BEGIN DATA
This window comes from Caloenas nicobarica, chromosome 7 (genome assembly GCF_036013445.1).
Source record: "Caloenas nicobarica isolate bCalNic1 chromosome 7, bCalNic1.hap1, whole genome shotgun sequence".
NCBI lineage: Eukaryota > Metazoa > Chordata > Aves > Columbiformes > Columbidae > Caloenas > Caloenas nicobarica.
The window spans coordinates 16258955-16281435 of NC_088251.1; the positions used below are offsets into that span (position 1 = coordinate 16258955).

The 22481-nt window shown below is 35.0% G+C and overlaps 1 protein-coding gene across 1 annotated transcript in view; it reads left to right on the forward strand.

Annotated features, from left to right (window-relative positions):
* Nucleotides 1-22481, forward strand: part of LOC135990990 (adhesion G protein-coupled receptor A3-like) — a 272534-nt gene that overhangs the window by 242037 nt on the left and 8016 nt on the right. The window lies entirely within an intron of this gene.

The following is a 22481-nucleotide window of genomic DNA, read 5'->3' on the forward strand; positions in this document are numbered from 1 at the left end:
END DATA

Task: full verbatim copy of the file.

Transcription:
This window comes from Caloenas nicobarica, chromosome 7 (genome assembly GCF_036013445.1).
Source record: "Caloenas nicobarica isolate bCalNic1 chromosome 7, bCalNic1.hap1, whole genome shotgun sequence".
NCBI lineage: Eukaryota > Metazoa > Chordata > Aves > Columbiformes > Columbidae > Caloenas > Caloenas nicobarica.
The window spans coordinates 16258955-16281435 of NC_088251.1; the positions used below are offsets into that span (position 1 = coordinate 16258955).

The 22481-nt window shown below is 35.0% G+C and overlaps 1 protein-coding gene across 1 annotated transcript in view; it reads left to right on the forward strand.

Annotated features, from left to right (window-relative positions):
* Nucleotides 1-22481, forward strand: part of LOC135990990 (adhesion G protein-coupled receptor A3-like) — a 272534-nt gene that overhangs the window by 242037 nt on the left and 8016 nt on the right. The window lies entirely within an intron of this gene.

The following is a 22481-nucleotide window of genomic DNA, read 5'->3' on the forward strand; positions in this document are numbered from 1 at the left end: